Espwa Schools Celebrate 10 Years!
Cultivating Young Minds
Project Espwa’s schools and vocational programs bring vital education to marginalized children.
Last month Project Espwa celebrated the anniversary of the founding of its schools, which have been providing education to poor Haitian children for a decade. The education these schools provide is vital considering the depth of Haiti’s literacy crisis.
The literacy rate in Haiti is about 53 percent – which means nearly half of the country can’t read or write. This poor percentage places Haiti well below the 90 percent average literacy rate for Latin American and Caribbean countries.
Fr. Marc started the first school at Espwa 11 years ago because one of the boys came home from school bleeding from being beaten by his teacher with a knotted rawhide whip. Today, the schools at Espwa have more than 700 students – children from the orphanage and the surrounding community.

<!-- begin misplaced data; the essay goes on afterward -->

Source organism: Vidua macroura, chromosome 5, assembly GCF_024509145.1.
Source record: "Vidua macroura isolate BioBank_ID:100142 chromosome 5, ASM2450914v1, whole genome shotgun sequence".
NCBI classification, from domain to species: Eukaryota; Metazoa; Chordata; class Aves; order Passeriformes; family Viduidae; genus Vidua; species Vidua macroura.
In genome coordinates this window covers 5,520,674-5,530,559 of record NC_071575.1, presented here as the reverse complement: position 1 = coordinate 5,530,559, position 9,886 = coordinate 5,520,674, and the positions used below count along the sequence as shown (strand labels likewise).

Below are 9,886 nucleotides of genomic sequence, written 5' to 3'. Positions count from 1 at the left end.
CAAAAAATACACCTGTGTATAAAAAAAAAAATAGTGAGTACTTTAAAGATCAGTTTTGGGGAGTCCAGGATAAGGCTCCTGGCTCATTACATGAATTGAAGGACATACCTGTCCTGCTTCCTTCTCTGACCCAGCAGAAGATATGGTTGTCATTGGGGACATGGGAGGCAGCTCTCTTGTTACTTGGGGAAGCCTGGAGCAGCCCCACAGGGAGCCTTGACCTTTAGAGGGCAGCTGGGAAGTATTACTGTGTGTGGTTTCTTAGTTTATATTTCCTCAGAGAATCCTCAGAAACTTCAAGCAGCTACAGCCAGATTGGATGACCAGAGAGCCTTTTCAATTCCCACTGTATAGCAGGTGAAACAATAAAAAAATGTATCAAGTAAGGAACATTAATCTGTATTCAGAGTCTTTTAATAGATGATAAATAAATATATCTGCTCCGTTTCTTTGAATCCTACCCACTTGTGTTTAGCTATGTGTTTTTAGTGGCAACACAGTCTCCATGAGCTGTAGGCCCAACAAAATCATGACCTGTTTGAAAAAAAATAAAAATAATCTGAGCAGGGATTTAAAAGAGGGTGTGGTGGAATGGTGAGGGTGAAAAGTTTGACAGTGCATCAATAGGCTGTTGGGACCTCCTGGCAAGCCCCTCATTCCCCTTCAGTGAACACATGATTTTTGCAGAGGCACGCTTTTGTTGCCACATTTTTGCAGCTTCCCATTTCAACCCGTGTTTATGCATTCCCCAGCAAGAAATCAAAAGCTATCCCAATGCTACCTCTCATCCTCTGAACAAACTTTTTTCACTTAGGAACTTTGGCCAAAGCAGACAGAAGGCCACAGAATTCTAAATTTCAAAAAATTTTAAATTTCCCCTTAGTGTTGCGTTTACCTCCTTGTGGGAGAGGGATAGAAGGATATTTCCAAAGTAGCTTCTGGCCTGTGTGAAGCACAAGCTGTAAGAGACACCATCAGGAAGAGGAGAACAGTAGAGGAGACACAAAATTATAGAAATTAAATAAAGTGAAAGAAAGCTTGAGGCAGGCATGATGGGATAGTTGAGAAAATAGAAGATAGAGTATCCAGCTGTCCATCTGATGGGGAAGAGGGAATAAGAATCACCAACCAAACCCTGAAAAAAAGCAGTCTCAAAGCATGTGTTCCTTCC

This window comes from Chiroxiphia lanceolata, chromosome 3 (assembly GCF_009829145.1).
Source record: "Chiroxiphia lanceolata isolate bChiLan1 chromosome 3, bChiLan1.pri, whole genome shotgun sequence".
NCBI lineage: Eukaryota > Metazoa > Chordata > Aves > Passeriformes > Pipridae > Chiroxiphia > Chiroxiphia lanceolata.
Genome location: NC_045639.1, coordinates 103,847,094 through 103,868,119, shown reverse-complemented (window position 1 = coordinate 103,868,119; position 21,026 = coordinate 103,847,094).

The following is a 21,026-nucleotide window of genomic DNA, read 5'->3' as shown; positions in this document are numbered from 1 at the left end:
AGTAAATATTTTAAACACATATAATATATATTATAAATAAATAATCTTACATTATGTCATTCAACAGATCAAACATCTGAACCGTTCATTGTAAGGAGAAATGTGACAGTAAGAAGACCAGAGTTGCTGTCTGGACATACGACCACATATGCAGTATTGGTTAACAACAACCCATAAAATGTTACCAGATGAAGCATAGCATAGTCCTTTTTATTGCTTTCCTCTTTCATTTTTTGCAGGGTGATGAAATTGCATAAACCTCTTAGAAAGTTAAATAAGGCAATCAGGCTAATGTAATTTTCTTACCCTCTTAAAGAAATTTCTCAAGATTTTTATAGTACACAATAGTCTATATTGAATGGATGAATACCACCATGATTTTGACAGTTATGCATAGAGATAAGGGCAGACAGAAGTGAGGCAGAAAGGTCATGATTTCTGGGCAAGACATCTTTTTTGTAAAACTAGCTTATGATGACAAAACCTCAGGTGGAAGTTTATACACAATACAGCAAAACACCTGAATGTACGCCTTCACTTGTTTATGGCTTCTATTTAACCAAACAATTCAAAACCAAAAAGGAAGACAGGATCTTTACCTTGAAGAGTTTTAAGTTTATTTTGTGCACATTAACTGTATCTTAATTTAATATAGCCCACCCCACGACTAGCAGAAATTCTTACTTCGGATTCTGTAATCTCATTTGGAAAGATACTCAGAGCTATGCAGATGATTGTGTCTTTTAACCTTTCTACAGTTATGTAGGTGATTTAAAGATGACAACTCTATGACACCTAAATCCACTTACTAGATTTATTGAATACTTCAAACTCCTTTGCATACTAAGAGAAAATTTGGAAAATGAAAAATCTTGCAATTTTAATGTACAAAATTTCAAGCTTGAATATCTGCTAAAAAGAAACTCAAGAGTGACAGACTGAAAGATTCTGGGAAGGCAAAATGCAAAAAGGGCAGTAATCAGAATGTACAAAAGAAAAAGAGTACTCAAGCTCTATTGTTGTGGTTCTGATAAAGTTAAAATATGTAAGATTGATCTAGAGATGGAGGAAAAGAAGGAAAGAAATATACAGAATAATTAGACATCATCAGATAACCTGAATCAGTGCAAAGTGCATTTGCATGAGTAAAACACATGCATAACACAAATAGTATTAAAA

There’s a primary school for preschoolers through sixth-graders, and a secondary school that currently has grades 7, 8, and 9. Next year they plan to add 10th grade classes; they’ve been adding a grade on every year as the children advance. The average class size is 35 to 45 students.
Fr. Marc also ensures the children at Espwa learn employable skills that will help them become self-reliant adults. Through a host of vocational training programs the children can gain hands-on experience in agronomy and animal husbandry; they can work as carpentry and masonry apprentices on construction projects, or work as artisans, making necklaces, bracelets, and metal art.
The neat thing about the vocational programs is that all the children’s “jobs” contribute toward the daily operation of Espwa Village – helping promote self sustainability. The gardens, crops, and animals are raised for food; the construction projects improve Espwa’s facilities; and the jewelry and metal art are sold by the orphanage to help defray expenses. As a result, the children develop a strong sense of accomplishment and self-worth.
“The kids feel like they are contributing,” says Fr. Marc, “which is very important, because often in Haiti people can’t contribute to their own situation…they’re not part of the solution.”
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